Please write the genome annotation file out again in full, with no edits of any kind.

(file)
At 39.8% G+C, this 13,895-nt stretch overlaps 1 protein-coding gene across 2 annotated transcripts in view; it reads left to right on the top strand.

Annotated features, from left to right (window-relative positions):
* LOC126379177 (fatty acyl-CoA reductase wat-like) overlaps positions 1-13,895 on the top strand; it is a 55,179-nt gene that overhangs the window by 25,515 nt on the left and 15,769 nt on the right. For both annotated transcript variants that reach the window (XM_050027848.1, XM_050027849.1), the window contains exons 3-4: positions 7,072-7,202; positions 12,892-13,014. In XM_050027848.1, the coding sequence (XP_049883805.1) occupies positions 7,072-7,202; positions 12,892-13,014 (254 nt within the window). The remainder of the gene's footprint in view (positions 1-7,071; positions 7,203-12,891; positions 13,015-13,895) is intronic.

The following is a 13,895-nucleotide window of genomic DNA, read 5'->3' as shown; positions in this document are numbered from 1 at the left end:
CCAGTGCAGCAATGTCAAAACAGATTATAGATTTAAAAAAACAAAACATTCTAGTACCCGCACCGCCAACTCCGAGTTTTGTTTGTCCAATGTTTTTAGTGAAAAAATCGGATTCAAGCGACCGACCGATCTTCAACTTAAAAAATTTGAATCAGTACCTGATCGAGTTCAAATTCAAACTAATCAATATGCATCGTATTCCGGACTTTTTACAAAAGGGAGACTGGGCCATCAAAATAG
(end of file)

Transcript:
At 39.8% G+C, this 13,895-nt stretch overlaps 1 protein-coding gene across 2 annotated transcripts in view; it reads left to right on the top strand.

Annotated features, from left to right (window-relative positions):
* LOC126379177 (fatty acyl-CoA reductase wat-like) overlaps positions 1-13,895 on the top strand; it is a 55,179-nt gene that overhangs the window by 25,515 nt on the left and 15,769 nt on the right. For both annotated transcript variants that reach the window (XM_050027848.1, XM_050027849.1), the window contains exons 3-4: positions 7,072-7,202; positions 12,892-13,014. In XM_050027848.1, the coding sequence (XP_049883805.1) occupies positions 7,072-7,202; positions 12,892-13,014 (254 nt within the window). The remainder of the gene's footprint in view (positions 1-7,071; positions 7,203-12,891; positions 13,015-13,895) is intronic.

The following is a 13,895-nucleotide window of genomic DNA, read 5'->3' as shown; positions in this document are numbered from 1 at the left end:
CCAGTGCAGCAATGTCAAAACAGATTATAGATTTAAAAAAACAAAACATTCTAGTACCCGCACCGCCAACTCCGAGTTTTGTTTGTCCAATGTTTTTAGTGAAAAAATCGGATTCAAGCGACCGACCGATCTTCAACTTAAAAAATTTGAATCAGTACCTGATCGAGTTCAAATTCAAACTAATCAATATGCATCGTATTCCGGACTTTTTACAAAAGGGAGACTGGGCCATCAAAATAG